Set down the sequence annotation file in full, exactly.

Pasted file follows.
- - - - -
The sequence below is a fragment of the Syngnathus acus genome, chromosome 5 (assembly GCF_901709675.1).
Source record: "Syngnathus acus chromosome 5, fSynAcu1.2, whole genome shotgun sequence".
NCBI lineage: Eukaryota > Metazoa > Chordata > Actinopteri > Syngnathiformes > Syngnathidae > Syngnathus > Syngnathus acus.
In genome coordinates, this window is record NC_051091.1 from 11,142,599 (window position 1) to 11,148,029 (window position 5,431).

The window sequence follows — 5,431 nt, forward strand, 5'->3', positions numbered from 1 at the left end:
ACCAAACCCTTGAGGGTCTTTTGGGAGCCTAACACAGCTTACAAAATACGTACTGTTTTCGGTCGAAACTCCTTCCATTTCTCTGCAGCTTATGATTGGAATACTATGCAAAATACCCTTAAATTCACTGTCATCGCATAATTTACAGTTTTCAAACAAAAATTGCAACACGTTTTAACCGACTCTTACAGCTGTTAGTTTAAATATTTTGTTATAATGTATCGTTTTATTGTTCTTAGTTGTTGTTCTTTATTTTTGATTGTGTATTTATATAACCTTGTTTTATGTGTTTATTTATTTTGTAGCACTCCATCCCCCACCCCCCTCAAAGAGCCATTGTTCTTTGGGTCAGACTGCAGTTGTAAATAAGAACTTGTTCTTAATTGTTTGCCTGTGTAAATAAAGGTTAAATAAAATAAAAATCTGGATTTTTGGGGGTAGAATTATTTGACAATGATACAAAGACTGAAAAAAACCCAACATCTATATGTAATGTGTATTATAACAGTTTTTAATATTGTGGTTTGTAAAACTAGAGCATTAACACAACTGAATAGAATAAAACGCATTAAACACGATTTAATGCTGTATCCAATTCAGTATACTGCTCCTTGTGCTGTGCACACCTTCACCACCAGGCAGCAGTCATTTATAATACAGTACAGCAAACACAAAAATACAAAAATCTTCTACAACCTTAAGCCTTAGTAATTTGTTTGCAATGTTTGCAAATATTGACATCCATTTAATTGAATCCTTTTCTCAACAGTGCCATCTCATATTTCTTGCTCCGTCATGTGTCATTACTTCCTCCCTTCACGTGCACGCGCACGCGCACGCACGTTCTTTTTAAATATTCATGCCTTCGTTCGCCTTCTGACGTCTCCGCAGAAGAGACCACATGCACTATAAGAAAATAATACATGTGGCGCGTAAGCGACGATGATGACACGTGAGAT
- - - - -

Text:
The sequence below is a fragment of the Syngnathus acus genome, chromosome 5 (assembly GCF_901709675.1).
Source record: "Syngnathus acus chromosome 5, fSynAcu1.2, whole genome shotgun sequence".
NCBI lineage: Eukaryota > Metazoa > Chordata > Actinopteri > Syngnathiformes > Syngnathidae > Syngnathus > Syngnathus acus.
In genome coordinates, this window is record NC_051091.1 from 11,142,599 (window position 1) to 11,148,029 (window position 5,431).

The window sequence follows — 5,431 nt, forward strand, 5'->3', positions numbered from 1 at the left end:
ACCAAACCCTTGAGGGTCTTTTGGGAGCCTAACACAGCTTACAAAATACGTACTGTTTTCGGTCGAAACTCCTTCCATTTCTCTGCAGCTTATGATTGGAATACTATGCAAAATACCCTTAAATTCACTGTCATCGCATAATTTACAGTTTTCAAACAAAAATTGCAACACGTTTTAACCGACTCTTACAGCTGTTAGTTTAAATATTTTGTTATAATGTATCGTTTTATTGTTCTTAGTTGTTGTTCTTTATTTTTGATTGTGTATTTATATAACCTTGTTTTATGTGTTTATTTATTTTGTAGCACTCCATCCCCCACCCCCCTCAAAGAGCCATTGTTCTTTGGGTCAGACTGCAGTTGTAAATAAGAACTTGTTCTTAATTGTTTGCCTGTGTAAATAAAGGTTAAATAAAATAAAAATCTGGATTTTTGGGGGTAGAATTATTTGACAATGATACAAAGACTGAAAAAAACCCAACATCTATATGTAATGTGTATTATAACAGTTTTTAATATTGTGGTTTGTAAAACTAGAGCATTAACACAACTGAATAGAATAAAACGCATTAAACACGATTTAATGCTGTATCCAATTCAGTATACTGCTCCTTGTGCTGTGCACACCTTCACCACCAGGCAGCAGTCATTTATAATACAGTACAGCAAACACAAAAATACAAAAATCTTCTACAACCTTAAGCCTTAGTAATTTGTTTGCAATGTTTGCAAATATTGACATCCATTTAATTGAATCCTTTTCTCAACAGTGCCATCTCATATTTCTTGCTCCGTCATGTGTCATTACTTCCTCCCTTCACGTGCACGCGCACGCGCACGCACGTTCTTTTTAAATATTCATGCCTTCGTTCGCCTTCTGACGTCTCCGCAGAAGAGACCACATGCACTATAAGAAAATAATACATGTGGCGCGTAAGCGACGATGATGACACGTGAGAT